• British handball: How can performance analysis aid the coaching process?

      Worsfold, Paul R.; Connelly, Christopher D. (University of Chester, 2013)
      Despite being the second most popular team sport in Europe (Beech, 2012) handball in Britain it is a developmental sport, trailing behind the majority of Europe in both playing standard and talent pool (England Handball Progress Report, 2011). A crucial factor in the development of youth players is the impact from a coach (Fry; 2010), with performance feedback from a coach essential in aiding athlete improvement (Carling, Williams & Riley, 2005). The purpose of the study was to investigate coach recollection in elite adolescent British handball to explore if the use of Performance Analysis (PA) could aid the coaching process. To further the research into how PA can aid the coaching process, the study also aimed to examine whether game outcome (winning or losing) affects coach recollection. The study gathered results in two sections: firstly 8 coaches completed questionnaires which explored previously defined key indicators of handball performance immediately following three competitive games and secondly data on the same indicators was generated using PA. Following data collection the results were compared and statistically analysed using chi-square goodness of fit tests and tests of independence. Findings of the study reinforce previous literature which has examined coach recollection capabilities, with an overall recollection rate of 33.10% of all indicators. This is similar to the majority of PA studies, which typically discuss the inadequacy of coaches to recall any greater than 40% of pertinent information (e.g. Franks & Miller’s, 1986). The study also found that coaches more frequently recalled attacking indicators correctly compared to defensive ones, as well as having more competent recollection ability when a game was lost as opposed to won. These findings not only add to current literature on the subject but also offer insights into potential areas were the coaching process could be aided. This in turn promotes the use of PA, which could potentially aid the development of elite level adolescent British Handball.
    • A study of the relationship between the general physical fitness of adolescents aged 15 – 19 years and their parents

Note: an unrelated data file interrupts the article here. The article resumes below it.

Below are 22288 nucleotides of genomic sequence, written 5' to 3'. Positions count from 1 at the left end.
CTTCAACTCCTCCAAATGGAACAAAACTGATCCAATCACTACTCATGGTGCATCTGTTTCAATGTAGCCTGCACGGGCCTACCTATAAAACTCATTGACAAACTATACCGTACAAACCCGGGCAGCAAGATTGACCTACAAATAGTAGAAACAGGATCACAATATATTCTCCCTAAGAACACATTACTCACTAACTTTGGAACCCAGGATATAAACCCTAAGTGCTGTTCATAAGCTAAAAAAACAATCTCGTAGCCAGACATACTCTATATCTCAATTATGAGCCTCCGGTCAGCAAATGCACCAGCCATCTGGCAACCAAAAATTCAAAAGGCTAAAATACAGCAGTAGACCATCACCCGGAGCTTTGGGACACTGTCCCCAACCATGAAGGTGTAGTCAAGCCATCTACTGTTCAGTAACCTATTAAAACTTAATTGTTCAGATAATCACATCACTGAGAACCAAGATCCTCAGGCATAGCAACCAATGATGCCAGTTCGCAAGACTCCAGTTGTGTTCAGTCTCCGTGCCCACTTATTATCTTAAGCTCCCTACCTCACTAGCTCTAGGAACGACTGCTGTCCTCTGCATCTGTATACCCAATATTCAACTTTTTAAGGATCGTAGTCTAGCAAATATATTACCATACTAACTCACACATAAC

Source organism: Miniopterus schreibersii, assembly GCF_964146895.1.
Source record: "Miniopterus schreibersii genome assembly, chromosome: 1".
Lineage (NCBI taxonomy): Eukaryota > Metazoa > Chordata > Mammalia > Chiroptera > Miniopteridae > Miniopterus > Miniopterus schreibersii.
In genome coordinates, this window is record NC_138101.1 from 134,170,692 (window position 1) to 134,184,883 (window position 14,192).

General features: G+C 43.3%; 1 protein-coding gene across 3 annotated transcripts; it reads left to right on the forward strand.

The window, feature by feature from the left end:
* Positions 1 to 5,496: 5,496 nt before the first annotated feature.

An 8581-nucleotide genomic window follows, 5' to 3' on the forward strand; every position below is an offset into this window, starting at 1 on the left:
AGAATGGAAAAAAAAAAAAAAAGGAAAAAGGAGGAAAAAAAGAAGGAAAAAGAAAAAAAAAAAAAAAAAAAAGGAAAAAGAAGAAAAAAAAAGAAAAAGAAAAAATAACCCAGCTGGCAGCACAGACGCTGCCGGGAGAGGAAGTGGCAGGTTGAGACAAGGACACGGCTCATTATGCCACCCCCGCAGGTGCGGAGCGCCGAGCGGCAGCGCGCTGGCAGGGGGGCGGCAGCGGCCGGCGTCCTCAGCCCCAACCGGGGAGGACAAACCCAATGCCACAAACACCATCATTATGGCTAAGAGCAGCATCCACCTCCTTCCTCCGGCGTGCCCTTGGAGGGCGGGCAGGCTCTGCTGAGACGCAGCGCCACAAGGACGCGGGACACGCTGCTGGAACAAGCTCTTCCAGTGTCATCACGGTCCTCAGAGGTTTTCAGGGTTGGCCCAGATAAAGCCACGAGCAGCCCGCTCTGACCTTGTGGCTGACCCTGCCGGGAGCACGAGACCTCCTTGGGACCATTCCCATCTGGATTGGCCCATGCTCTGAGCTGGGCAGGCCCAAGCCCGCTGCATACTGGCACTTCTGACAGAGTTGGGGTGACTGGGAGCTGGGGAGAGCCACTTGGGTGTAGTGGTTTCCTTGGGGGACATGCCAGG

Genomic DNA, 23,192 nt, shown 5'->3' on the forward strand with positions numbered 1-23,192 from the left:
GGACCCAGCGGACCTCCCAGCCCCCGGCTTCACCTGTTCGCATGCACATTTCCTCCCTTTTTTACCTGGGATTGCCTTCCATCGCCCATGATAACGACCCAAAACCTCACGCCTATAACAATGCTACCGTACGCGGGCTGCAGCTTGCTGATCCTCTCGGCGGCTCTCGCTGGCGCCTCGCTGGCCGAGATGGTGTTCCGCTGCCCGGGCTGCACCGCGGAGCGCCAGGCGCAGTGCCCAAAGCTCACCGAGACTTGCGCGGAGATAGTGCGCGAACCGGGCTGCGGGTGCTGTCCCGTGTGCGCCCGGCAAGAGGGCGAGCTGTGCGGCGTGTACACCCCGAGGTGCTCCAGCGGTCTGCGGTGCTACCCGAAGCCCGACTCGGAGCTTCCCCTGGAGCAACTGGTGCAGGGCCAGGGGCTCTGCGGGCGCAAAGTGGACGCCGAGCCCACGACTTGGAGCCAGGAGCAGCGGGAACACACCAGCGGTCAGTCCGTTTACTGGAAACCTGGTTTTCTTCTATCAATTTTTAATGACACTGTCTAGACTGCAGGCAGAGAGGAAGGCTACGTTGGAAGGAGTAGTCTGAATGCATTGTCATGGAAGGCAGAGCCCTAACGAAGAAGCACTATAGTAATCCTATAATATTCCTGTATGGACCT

Fallows, Stephen; Law, Christopher J. (University of Chester, 2008-09)
      The purpose of this study was to determine the degree of familial resemblance in general physical fitness between adolescents and their parents. Data was gathered from a sample of adolescent-parent pairs. Parents with children between the ages of 15-19 years of age were recruited by means of a poster campaign in the Abergele, Colwyn Bay and Llandudno postal areas of Conwy, North Wales. A sample of 32 adolescent-parent pairs was employed in this research. Participants completed the International Physical Activity Questionnaire, and had anthropometric measures taken. The performance of adolescent-parent pairs was then measured for aerobic capacity, static strength, muscular endurance and flexibility. A correlational research design was employed for the project. The level of significance was set at p<0.01. All statistical calculations were performed using SPSS (Version 14.0 for Windows). Familial correlation models were fitted directly to the data under the assumption that the family data follow a multivariate normal distribution. The results indicated significant parent - offspring resemblance for weight (0.50), aerobic capacity (0.52), muscular endurance (0.48) and flexibility (0.60) and significant father/son resemblance for weight (0.29), height (0.46) and grip strength (0.39), together with mother/daughter resemblance for weight (0.33) and height (0.48). The results suggest that familial and perhaps genetic, factors are important in explaining the variance in general physical fitness.
    • ‘With whom shall I identify?’: Nineteenth-Century Representations of Parental Influences and Adolescent Identity Formation

      Ravenscroft, Michelle D. (University of Chester, 2018-11-26)
      This inter-disciplinary research considers cultural influences, such as religion and education, on adolescent identity formation and parental role-models in nineteenth-century texts. Definitions and representations of constructed identities are explored in relation to the influence of cultural factors using twentieth-century psychological, sociological and psychiatric theories surrounding adolescent and parental identity. Representations of adolescent experiences and parental influences within the home and society reflect changing attitudes towards shifting gender boundaries throughout the century. The conflict of changing family dynamics, in relation to parental roles and authority, are also considered with regards to how these influence the adolescent during this critical life-stage. The conflict and crisis involved in the process of adolescent identity formation is linked to the need for the adolescent to identify with a successful role-model. The analysis of representations of socially constructed role-models in the nineteenth-century suggests there are many factors that determine the success or failure of an adopted identity. This research supports the theory that the concept of a problematic adolescence is not borne out of the inability of adolescents to form an identity, rather the inability of nineteenth-century parents to provide a stable, positive and successful role-model, and the adolescent’s increasing awareness of this instability and their need for an individual identity. Representations support the argument that the growing pressure of individual responsibility for life-choices throughout the nineteenth century also increases the conflict and crisis of the adolescent experience and creates an adolescent desire for autonomy to realise their full potential.